UK Businesses Stall on Unified Communications

Almost half of all deployments of unified communications solutions are being delayed or plans postponed indefinitely.

One in three IT managers are being frustrated by boards not approving spend, and a quarter lack the internal resources and skills required for implementation and ongoing management. This is being compounded by migration and integration challenges created by the complexity of existing IT infrastructure and networks.

These are the headline findings of research conducted by a&o, a European provider of IT services & support. More than 100 IT directors and managers from UK enterprises were questioned about their business communications and collaboration strategies.

“Business communications strategies are close to reaching stalling point for many UK companies,” said Andrew Lough, Business Manager for Communications & Collaboration at a&o UK.

“The inertia created at board-level is being compounded by poor advice from technology-focused voice suppliers who are not used to addressing value through IT service delivery and integration of business solutions at the desktop. The business case for unified communications is less about technology, and more about enhanced communication and collaboration processes that improve productivity, efficiency and competitive edge.”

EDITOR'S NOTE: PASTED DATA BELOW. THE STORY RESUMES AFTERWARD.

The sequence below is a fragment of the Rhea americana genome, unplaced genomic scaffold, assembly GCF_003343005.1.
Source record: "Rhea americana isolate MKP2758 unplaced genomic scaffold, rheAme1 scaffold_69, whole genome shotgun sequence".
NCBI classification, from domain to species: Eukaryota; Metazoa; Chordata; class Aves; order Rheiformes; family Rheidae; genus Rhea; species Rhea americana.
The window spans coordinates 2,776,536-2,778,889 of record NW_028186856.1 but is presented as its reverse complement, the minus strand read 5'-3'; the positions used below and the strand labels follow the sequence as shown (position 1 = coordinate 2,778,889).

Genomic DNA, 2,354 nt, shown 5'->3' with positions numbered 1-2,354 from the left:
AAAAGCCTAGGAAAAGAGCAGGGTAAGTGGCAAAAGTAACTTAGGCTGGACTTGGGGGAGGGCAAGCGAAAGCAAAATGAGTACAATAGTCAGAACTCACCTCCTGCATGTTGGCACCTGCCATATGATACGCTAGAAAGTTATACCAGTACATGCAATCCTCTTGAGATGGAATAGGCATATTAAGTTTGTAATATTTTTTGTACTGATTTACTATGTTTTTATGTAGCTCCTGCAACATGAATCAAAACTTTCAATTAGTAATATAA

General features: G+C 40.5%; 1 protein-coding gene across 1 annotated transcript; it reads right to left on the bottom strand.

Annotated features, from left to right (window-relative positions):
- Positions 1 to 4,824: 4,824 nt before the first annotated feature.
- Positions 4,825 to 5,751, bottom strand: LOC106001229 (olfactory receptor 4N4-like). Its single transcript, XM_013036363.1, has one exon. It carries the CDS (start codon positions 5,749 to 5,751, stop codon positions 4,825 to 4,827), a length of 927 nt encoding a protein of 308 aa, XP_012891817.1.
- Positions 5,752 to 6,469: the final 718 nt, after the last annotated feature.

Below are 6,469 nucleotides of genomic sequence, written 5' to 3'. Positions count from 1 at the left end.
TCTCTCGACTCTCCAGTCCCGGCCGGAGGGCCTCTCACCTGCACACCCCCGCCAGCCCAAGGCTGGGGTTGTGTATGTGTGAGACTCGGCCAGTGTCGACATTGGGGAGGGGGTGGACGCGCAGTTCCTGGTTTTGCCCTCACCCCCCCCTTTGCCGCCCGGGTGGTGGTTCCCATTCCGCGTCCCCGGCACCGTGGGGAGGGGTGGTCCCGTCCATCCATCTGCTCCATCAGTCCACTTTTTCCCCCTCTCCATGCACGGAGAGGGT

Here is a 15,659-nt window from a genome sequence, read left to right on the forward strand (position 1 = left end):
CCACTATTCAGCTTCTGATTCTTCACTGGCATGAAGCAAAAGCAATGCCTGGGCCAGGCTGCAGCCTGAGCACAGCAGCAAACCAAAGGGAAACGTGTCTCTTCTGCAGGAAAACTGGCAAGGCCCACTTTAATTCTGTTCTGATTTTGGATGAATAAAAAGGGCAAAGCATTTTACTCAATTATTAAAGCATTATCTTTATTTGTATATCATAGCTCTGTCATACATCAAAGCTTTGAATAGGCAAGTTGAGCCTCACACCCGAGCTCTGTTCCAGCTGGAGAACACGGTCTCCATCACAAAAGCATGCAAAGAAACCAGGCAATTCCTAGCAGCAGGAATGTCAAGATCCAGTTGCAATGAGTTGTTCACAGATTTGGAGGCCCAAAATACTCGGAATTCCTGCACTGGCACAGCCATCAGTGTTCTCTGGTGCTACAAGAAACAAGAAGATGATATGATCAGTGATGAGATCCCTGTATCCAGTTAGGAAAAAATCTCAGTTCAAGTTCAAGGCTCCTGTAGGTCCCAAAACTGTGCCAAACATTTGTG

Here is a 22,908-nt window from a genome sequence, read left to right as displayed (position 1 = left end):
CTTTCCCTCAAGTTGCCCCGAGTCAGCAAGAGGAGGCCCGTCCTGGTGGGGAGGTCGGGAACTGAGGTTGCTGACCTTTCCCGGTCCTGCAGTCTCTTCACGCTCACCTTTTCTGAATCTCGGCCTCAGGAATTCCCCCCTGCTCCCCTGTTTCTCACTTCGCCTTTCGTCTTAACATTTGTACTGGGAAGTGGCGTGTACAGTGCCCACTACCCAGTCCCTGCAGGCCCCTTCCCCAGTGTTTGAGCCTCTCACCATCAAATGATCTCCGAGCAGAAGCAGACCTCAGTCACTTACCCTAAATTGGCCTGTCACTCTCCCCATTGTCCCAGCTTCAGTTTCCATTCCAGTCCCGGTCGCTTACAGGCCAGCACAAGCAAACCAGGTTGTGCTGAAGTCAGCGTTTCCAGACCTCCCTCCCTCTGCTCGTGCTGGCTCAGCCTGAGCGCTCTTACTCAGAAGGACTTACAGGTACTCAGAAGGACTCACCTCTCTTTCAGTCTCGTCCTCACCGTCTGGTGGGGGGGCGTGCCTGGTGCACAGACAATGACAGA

“When considering a partner or supplier to overcome skills and resource issues, business must choose a partner that is experienced in working in complex IT environments and can provide deployment, business application integration and support services at the desktop – rather than just at the voice switch,” added Lough.

The survey results revealed:

45.2% of UK businesses who actively want to roll out unified communications are yet to do so; Of these, only 14% say that implementation is likely to be carried out in the next 12-24 months

IT directors and managers rated the biggest barriers to implementing unified communications as:

Costs / board-approval for IT spend – 30.8% (of all respondents)

Lack of resources and skills – 25.2%

Complexity of existing IT infrastructure and networks (including challenges associated with integration of legacy systems and migration) – 16.8%

6.5% said a key challenge was building a compelling benefits case, and only 5.6% cited concerns over quality and reliability